ATV ban bad for business

Princeton should try to attract ATV users, not ban them.

Dear Editor,

The recent decision by our town council not to allow ATVs on the urban portion of the Trans Canada Trail makes it very clear that our mayor and council do not care about the businesses and their employees.

Over the past 10 years ATV and snowmobile users have had a significant contribution   to Princeton’s economy.

Managed properly, ATV users could be a huge economic benefit to our town.

Princeton is in a unique position due to its proximity to a very large ATV user population and the fact that the trail connects our valleys, opening up a huge recreational area.

It is estimated that there are about 47 thousand ATVs within a one-day drive of Princeton.

Further, on average, ATV users spend $200 per day in the community.

Recreational ATV riders are always looking for places to ride.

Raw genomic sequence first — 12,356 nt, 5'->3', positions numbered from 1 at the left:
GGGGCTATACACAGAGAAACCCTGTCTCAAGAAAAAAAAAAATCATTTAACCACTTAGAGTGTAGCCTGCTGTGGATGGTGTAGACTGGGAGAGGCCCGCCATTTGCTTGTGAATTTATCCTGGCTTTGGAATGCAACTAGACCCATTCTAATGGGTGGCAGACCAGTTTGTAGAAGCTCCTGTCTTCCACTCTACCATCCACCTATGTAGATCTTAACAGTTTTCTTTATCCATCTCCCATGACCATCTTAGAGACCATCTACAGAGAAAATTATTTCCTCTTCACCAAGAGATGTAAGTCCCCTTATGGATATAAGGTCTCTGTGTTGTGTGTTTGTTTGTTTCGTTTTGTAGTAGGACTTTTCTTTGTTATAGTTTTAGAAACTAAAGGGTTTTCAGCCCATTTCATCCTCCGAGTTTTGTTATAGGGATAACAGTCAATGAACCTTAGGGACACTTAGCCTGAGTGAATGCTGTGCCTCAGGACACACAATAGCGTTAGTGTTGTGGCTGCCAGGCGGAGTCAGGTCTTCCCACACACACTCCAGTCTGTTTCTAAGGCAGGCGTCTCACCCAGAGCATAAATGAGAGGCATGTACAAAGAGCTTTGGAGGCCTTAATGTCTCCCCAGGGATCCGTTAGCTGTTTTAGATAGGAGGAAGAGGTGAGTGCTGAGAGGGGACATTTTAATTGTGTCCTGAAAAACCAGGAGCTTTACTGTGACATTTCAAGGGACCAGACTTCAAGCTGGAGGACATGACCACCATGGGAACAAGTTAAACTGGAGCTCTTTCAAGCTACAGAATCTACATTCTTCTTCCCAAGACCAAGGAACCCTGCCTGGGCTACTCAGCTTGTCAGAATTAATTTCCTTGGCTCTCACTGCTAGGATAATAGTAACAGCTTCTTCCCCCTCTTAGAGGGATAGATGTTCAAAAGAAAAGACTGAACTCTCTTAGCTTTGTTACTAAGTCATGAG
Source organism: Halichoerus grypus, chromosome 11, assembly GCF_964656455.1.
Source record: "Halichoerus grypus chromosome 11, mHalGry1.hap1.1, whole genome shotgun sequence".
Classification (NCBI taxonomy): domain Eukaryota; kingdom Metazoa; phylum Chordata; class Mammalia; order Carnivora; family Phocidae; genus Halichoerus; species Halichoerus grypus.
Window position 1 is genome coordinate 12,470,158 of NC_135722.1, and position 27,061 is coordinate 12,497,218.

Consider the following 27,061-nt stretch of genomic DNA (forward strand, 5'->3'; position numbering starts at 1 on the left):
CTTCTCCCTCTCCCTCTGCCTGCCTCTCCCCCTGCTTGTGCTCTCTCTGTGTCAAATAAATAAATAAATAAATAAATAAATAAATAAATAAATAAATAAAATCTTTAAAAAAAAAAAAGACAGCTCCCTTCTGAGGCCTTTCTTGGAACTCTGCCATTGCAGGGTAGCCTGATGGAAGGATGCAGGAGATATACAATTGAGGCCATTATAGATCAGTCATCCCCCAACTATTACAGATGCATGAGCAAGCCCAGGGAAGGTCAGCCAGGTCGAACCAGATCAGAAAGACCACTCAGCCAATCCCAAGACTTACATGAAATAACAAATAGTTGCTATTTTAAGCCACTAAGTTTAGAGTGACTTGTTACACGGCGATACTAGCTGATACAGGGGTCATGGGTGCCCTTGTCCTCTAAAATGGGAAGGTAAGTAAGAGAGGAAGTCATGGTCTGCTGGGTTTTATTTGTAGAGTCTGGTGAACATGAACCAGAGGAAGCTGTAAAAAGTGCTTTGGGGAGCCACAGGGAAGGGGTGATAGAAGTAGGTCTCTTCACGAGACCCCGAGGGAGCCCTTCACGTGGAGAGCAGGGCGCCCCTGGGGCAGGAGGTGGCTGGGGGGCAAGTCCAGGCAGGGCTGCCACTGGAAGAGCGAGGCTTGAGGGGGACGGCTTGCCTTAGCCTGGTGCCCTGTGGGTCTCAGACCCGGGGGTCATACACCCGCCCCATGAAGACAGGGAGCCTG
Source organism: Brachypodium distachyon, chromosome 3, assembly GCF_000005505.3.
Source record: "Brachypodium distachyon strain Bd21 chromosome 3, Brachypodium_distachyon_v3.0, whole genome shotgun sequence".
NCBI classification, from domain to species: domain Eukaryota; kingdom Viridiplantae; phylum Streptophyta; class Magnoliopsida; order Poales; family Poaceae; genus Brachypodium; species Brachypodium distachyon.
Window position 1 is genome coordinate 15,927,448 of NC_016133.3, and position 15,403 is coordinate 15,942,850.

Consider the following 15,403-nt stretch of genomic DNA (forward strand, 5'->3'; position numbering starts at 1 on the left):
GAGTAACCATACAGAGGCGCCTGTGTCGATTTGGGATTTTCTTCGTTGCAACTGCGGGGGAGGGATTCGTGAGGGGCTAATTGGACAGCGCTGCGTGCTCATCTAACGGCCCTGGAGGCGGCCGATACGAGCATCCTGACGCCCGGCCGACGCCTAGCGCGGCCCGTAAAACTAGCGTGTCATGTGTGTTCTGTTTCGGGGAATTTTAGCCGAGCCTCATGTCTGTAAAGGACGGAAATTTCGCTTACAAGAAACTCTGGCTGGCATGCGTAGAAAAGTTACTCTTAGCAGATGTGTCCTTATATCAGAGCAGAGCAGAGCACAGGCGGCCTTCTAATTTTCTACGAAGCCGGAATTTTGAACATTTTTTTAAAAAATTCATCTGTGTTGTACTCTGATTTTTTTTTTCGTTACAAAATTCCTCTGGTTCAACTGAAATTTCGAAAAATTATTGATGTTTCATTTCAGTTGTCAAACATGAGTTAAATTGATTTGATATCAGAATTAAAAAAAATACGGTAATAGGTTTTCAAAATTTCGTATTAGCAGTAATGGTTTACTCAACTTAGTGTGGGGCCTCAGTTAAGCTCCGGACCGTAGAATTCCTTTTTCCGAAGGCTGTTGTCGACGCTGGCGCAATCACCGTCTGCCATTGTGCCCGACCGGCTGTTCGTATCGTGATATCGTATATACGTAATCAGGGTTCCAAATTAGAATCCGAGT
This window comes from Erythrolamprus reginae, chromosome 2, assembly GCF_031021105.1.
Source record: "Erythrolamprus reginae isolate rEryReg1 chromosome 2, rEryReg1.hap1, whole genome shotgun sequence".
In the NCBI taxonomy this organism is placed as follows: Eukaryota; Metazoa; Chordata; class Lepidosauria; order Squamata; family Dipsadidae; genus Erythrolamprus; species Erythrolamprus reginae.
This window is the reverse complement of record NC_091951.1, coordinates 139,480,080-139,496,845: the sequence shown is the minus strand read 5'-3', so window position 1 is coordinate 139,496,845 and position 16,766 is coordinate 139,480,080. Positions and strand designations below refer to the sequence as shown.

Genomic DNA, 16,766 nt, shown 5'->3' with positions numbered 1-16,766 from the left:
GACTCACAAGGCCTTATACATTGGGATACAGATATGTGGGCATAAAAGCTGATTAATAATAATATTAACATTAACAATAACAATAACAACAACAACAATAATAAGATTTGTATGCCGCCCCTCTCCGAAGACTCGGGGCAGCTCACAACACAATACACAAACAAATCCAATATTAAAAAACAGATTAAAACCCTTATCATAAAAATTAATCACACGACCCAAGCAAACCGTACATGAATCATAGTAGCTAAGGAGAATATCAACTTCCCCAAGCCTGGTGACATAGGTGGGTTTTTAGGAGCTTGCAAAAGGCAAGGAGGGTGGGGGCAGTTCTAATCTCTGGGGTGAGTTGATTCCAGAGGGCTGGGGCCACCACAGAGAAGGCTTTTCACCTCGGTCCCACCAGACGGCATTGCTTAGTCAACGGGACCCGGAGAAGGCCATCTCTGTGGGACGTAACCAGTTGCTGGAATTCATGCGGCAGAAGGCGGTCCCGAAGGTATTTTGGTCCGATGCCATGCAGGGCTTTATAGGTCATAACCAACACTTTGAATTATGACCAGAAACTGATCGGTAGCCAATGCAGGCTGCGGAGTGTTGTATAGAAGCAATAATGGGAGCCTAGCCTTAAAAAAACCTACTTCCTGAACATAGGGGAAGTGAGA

I think that our town should try to attract that group instead of making it more difficult for them to ride.

(The state of Colorado enjoys a $1.3 billion economic benefit from the ATV industry).

The Trans Canada Trail has to be shared by all Canadians. We all just have to try to get along and respect each other.

The trouble with banning motorized vehicles is that the riders that cause problems on the trail will do so even if they are not supposed to be there in the first place.

All a ban does is stop the respectful riders from using it.

O.W. Coers

Princeton